Vlogtober: the month-long vlogging spree destroying YouTubers’ lives

Vlogtober is a YouTube subscriber’s paradise. It's also a YouTuber’s hell. 

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For subscribers to lifestyle YouTube channels, October means one of the most content heavy times of year. Alongside YouTubers leaning into the “lifestyle” of autumn, October means the start of the daily “vlog” (video blog) spree commonly known “Vlogtober”. For the entire month, large and small-name YouTubers alike will document nearly every waking part of their day and cobble it together into a vlog. The bona-fide YouTube institution draws in millions of views every year, and huge amounts of money for YouTubers off advertising on their videos, and videos tagged with #Vlogtober make it onto the site’s trending page almost every day of the month.

It’s difficult to pinpoint when Vlogtober truly began, but it has, at the very least, been going on for the last ten years. Typically, YouTubers commit to recording videos of what they’re doing effectively all day, every day, splicing up the best bits (best being a relative term) into five, ten, even 30 minute vlogs uploaded on a daily basis. Sometimes, YouTubers will miss days due to business and smush vlogs together, but by the end of the month, most YouTubers participating will have uploaded at least several bits of every day of their month onto the platform. The pressure and stress caused by such an unyielding commitment is not surprising.

The anxiety over Vlogtober isn’t new – the pressure has existed since its inception. Blogger and social media influencer (she has 67,000 followers on Instagram) Hannah Gale wrote a blog in 2014 about quitting the monthly vlogging marathon after the 13th day. “It was time consuming (you know an eight minute video can take up to an hour to upload to YouTube – nope, don’t get it either) and I felt completely out of my depth,” she said. “I can’t edit them, I can’t do voiceovers, I can’t make them look pretty, I can’t speed them up and do fancy things.”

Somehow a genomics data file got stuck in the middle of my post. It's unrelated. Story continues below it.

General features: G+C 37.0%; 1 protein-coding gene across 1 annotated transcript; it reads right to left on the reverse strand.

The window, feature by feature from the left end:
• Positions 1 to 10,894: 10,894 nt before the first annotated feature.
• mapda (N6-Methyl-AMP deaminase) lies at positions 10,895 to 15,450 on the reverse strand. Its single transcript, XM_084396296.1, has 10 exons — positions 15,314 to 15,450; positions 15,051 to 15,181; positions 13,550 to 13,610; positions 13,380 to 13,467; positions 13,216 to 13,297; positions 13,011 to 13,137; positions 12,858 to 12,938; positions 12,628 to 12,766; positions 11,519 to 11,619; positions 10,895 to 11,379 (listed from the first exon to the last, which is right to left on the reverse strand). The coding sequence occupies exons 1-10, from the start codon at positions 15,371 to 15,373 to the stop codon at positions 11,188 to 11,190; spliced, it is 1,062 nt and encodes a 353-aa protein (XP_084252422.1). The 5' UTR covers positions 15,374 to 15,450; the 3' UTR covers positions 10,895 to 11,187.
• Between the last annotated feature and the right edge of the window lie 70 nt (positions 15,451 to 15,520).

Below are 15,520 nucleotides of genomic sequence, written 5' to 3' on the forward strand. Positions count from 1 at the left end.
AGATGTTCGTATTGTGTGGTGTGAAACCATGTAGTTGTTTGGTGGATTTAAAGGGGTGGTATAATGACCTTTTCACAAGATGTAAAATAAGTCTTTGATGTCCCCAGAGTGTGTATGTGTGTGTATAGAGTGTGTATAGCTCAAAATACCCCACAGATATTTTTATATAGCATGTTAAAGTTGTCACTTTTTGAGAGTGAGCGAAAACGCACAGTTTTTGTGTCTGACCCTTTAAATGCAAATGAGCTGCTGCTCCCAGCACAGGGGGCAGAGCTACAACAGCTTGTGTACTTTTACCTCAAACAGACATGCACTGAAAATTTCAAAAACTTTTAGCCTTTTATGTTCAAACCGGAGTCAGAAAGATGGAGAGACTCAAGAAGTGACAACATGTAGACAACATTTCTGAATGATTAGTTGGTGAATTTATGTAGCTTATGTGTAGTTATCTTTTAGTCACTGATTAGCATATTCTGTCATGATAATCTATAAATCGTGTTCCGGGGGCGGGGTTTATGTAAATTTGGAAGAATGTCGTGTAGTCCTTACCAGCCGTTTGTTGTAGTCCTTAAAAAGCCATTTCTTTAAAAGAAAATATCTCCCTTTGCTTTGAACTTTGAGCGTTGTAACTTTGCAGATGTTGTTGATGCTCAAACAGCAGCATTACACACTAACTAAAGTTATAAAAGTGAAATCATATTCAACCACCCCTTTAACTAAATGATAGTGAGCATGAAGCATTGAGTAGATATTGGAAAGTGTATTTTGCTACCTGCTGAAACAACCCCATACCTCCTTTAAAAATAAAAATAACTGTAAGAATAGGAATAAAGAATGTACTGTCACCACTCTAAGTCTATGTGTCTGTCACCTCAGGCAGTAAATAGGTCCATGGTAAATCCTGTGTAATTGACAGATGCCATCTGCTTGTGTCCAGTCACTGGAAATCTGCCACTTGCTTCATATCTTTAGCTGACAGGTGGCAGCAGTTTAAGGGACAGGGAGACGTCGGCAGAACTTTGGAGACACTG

Vlogtober, though, was back the following year, and over time participants have upped the stakes, with many vlogs being treated with a professional quality. Colour edits, filters, music, multiple cuts, text overlays, images, and special effects aren’t uncommon to see in a single vlog from even lesser known YouTubers. With all of that extra work comes obviously greater time commitments from YouTubers just to keep up. All of this work, even if just for a five-minute vlog, can take hours of editing and uploading.

Estee LaLonde during this Vlogtober

This means that, for some YouTubers, the stress can become unbearable in a matter of days. Canadian YouTuber Ashley White took to Twitter as early as 6 October of this year to say she couldn’t carry on with the month of vlogging. “Sorry for being so back and forth but I've decided to stop Vlogtober,” she wrote. “I find it's best for my mental health, I get so caught up on the engagement and it's hard to vlog every day. I don't show but I'm dealing with a lot right now. Just trying to figure out where life is taking me.” This is for a YouTuber with just a handful of subscribers, only 3,000, where the pressure for quality and quantity is not nearly as great.